- The Washington Times - Thursday, October 2, 2003

Those of us who remember the movie “Easy Rider” know that actor Peter Fonda was born to ride. That classic cinema depicted a free-spirited life on the road, journeying across America. Today, visions of riding off into the sunset astride a thundering two-wheeled steed carry with them a romantic and adventurous image — wind in the face, communing with nature, free from the pressures and responsibilities of the everyday rat race that our society has become.

Sounds great, right? Well, things have taken a dramatic turn since “Easy Rider.” The open road simply isn’t as open as it used to be. It’s a jungle out there on those ribbons of asphalt. Riding a two-wheeled vehicle now requires a greater level of focus. Motorcycles, scooters and mopeds are more sophisticated, more powerful, and more complicated, necessitating a higher degree of responsibility for safe operation.

In most states, new riders under 21 years of age who want to take to the open road must satisfactorily complete an approved motorcycle rider training course, and pass both a written exam and riding test, before obtaining a motorcycle operator’s license, which is required in order to legally operate any motorcycle or motor-driven cycle.

Some 30 years ago I rode bikes that would now be considered vintage. I felt that after such an absence from riding taking an approved riding course would be prudent. I chose a course approved by the state Highway Patrol in California. It provided motorcycles, helmets, a student workbook, and offered a program in my hometown for only $200 (often less for minors). The certificate awarded upon satisfactory completion of both written and riding tests precludes the need to take the State Division of Motor Vehicles’ riding test.

The course offered equal portions of classroom and riding range time. Levels of class riding experience ran the gamut from zero to several thousand miles; the reasons for taking the course were many and sundry.

Some students, like myself, wanted a refresher; others wanted to join friends in recreational riding; some planned on a motorcycle as transportation, and more than a few were simply tired of being passengers.

Course instructors are experienced riders who are trained and certified. The course began with an enlightening and complete overview of what the course would help us to accomplish and how. The balance of classroom sessions covered the challenges of motorcycle riding and how best to meet them. Various motorcycle types and their basic controls were covered in depth, as were mental and physical preparation for the ride, and selecting proper protective riding gear — i.e. clothing, footwear and helmets.

Basic riding skills were interactively taught through classroom discussion, physical exercises, and instructional videos. Vehicle inspection, review of controls, correct mounting procedure, riding posture, engine starting, turning, shifting, stopping, engine shutoff, and dismounting are all driven home with repetitive drills.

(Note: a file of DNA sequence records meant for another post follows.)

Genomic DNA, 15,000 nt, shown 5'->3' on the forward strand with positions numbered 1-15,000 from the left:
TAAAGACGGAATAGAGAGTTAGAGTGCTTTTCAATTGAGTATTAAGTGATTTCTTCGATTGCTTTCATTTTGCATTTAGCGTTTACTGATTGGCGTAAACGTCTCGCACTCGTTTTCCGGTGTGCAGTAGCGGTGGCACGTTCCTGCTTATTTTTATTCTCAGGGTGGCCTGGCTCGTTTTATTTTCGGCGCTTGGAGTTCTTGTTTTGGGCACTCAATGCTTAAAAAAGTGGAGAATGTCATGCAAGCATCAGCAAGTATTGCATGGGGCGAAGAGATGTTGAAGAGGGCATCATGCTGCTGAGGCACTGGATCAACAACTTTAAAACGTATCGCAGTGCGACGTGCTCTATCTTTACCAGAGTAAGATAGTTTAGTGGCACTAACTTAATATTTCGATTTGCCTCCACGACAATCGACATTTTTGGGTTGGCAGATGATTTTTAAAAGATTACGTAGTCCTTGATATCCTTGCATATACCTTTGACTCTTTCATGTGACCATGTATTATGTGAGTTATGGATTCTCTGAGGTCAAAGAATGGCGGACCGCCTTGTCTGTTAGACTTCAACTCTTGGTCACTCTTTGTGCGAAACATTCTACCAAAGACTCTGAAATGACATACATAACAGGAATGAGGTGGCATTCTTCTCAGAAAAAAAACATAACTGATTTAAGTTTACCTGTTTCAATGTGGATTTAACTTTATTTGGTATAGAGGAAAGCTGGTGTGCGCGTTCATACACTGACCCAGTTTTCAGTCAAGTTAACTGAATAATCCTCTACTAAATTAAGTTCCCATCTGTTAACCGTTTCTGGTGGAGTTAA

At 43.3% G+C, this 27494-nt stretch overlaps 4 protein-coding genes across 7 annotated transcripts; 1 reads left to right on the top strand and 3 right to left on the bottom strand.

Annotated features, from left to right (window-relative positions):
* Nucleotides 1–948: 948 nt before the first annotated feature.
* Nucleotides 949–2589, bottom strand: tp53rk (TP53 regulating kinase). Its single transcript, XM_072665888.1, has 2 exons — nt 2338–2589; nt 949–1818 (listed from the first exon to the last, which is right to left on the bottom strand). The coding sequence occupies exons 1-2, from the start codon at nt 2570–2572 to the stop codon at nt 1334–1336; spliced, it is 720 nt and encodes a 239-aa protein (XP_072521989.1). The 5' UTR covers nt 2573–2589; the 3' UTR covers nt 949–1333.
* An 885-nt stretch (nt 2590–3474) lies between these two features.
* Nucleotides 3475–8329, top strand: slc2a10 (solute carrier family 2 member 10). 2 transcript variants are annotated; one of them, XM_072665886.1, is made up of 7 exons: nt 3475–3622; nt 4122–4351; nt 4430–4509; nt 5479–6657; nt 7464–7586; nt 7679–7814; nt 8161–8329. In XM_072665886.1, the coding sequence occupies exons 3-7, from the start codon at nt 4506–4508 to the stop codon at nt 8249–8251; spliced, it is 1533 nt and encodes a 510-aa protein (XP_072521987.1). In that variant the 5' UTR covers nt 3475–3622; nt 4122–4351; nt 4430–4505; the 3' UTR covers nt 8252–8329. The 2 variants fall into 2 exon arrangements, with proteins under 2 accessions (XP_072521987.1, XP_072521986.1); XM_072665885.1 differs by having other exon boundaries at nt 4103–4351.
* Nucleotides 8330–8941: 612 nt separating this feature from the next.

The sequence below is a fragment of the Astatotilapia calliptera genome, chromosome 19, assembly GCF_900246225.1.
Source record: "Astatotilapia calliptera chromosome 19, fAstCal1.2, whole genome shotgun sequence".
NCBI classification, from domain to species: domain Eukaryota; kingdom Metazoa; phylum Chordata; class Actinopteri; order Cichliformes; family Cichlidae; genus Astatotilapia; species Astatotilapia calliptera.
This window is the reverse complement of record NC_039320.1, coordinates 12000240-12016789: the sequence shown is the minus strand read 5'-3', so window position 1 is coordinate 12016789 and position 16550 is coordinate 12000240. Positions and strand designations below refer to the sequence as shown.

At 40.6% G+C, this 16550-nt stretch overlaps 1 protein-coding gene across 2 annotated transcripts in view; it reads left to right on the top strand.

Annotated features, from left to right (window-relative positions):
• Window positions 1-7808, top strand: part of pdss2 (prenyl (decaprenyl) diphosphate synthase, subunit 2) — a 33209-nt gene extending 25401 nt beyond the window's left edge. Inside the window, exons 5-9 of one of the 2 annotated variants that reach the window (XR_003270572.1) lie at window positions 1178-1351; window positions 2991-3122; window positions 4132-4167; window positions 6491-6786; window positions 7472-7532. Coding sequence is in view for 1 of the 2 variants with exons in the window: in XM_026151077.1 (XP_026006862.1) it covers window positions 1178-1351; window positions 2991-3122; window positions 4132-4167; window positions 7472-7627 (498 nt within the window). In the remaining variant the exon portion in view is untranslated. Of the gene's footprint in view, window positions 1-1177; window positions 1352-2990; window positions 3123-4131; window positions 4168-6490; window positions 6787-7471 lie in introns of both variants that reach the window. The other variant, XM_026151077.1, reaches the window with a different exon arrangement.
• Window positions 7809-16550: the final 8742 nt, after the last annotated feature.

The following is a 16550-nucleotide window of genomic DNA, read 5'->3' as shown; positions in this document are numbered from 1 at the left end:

Special riding situations — such as road conditions, unique handling issues, and carrying passengers and other types of loads — followed.

The effect of alcohol and drugs on motorcycle operation was the final topic.

An equal amount of time was devoted to range riding exercises, with practice concentrating on successfully demonstrating the riding skills required to pass the final evaluation.

A couple of students inadvertently spilled while doing practice maneuvers.

Fortunately, the final test was yet to come, and only their pride suffered injury.

During my final evaluation, I lost points for killing a couple of cones on the slalom course, losing my balance during a couple of tight turns at slow speed, and putting my foot down to regain my composure (but not my pride) — a definite “No. No.”

When I met with the range instructor for my final score, he informed me that I had managed to pass despite my errors.

The only thing remaining was to wait for my certification form to arrive by mail so I could then take my written DMV test. I may not be Peter Fonda, but I’m “ready to ride.”

To tell the truth, motorcycle riding is 90 percent mental and only 10 percent physical.

Check with your state’s Highway Patrol office for information on the best rider’s course in your area. It pays to shop around because some dealers offer reimbursement upon certification of course completion when you purchase a motorcycle from them. Keep in mind that these courses are in high demand and that waiting lists can be lengthy, so be patient and persistent.


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